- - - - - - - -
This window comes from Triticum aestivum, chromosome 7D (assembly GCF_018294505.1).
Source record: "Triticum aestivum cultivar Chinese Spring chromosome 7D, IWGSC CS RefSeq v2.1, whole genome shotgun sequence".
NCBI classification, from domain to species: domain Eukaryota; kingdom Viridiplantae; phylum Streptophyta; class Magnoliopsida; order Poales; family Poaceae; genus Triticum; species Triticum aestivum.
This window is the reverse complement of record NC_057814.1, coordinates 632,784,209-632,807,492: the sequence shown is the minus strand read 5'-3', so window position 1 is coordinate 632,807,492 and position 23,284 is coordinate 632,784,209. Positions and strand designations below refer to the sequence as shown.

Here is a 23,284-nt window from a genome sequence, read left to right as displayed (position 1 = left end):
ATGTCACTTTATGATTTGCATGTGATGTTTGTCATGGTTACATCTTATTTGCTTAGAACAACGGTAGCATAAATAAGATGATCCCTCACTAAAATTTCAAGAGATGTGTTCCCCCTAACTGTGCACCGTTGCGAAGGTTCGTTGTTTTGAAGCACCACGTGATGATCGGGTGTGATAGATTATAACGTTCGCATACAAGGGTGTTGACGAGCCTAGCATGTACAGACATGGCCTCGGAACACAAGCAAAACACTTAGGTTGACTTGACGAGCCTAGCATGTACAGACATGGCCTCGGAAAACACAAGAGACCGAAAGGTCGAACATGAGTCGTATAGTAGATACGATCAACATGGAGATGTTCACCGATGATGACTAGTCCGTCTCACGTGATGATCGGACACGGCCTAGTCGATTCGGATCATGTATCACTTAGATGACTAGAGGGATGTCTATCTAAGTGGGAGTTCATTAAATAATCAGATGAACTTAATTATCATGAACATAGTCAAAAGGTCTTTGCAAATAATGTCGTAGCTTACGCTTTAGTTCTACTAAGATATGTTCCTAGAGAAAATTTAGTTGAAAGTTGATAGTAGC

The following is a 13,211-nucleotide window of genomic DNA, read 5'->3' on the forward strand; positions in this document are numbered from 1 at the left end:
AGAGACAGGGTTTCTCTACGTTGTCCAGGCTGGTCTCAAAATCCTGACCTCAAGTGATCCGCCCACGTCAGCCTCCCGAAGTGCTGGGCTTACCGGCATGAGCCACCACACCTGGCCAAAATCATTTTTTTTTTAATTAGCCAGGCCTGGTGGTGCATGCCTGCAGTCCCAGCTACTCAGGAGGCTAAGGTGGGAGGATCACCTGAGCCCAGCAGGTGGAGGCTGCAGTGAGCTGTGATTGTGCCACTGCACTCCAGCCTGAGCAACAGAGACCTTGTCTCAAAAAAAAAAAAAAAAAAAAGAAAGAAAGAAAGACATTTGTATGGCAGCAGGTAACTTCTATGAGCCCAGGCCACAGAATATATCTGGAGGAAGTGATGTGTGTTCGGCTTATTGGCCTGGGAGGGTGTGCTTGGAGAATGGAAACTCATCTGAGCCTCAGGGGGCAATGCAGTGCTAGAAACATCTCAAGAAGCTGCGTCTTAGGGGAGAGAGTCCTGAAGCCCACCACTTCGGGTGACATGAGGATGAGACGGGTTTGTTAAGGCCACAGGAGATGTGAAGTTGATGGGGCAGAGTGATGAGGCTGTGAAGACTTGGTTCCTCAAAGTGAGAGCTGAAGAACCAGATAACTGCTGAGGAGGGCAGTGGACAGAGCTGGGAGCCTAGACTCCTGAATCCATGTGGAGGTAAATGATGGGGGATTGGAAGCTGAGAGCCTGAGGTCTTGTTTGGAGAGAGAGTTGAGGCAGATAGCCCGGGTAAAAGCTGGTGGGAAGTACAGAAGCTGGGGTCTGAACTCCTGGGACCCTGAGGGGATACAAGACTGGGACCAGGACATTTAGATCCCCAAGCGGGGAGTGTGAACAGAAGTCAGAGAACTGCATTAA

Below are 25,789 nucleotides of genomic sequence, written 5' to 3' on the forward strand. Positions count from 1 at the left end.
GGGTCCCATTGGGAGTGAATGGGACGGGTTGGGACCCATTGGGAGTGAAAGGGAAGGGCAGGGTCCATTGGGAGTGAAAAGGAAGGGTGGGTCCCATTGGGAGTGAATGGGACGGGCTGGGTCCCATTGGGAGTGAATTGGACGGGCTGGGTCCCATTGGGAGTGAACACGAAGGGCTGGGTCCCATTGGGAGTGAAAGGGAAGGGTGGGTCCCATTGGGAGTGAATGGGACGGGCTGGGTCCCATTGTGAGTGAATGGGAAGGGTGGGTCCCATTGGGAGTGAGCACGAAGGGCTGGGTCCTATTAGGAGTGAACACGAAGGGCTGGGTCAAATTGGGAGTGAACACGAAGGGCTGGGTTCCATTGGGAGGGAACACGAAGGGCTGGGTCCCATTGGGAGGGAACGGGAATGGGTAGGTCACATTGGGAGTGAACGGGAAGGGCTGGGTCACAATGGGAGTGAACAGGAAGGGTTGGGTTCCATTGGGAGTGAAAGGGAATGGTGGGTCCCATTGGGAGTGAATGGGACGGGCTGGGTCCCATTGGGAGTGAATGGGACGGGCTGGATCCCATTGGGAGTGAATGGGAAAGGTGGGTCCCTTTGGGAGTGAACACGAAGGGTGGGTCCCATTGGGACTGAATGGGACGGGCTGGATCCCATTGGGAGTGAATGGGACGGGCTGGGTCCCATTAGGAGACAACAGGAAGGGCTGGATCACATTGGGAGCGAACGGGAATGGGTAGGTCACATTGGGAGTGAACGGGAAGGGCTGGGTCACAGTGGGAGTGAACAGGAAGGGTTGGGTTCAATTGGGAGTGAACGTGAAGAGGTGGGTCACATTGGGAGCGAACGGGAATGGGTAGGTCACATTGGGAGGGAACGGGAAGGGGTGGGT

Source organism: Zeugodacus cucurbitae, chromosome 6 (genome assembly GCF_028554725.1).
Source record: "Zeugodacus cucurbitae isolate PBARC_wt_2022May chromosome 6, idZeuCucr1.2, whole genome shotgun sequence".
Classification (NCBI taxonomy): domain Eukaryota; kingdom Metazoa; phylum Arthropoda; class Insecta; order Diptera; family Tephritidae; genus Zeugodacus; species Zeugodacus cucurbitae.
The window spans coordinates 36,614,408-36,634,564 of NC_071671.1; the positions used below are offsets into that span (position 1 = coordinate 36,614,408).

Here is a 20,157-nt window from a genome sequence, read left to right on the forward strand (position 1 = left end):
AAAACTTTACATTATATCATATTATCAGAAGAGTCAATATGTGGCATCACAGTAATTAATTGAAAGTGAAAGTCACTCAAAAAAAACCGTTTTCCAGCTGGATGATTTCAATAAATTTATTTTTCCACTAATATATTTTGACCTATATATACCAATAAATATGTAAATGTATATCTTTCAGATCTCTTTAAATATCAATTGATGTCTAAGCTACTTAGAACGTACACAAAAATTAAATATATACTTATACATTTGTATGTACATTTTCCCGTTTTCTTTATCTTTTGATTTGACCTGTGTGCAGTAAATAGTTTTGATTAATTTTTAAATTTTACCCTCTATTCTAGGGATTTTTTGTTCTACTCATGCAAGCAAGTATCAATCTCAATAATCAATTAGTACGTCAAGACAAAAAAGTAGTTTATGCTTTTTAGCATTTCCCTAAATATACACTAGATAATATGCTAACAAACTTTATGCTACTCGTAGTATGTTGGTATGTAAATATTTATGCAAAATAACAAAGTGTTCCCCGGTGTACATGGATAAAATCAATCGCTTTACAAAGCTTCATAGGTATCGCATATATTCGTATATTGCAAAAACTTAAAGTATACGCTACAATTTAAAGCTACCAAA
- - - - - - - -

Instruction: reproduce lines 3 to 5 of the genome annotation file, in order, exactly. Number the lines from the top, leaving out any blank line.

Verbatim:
NCBI classification, from domain to species: domain Eukaryota; kingdom Viridiplantae; phylum Streptophyta; class Magnoliopsida; order Poales; family Poaceae; genus Triticum; species Triticum aestivum.
This window is the reverse complement of record NC_057814.1, coordinates 632,784,209-632,807,492: the sequence shown is the minus strand read 5'-3', so window position 1 is coordinate 632,807,492 and position 23,284 is coordinate 632,784,209. Positions and strand designations below refer to the sequence as shown.

Here is a 23,284-nt window from a genome sequence, read left to right as displayed (position 1 = left end):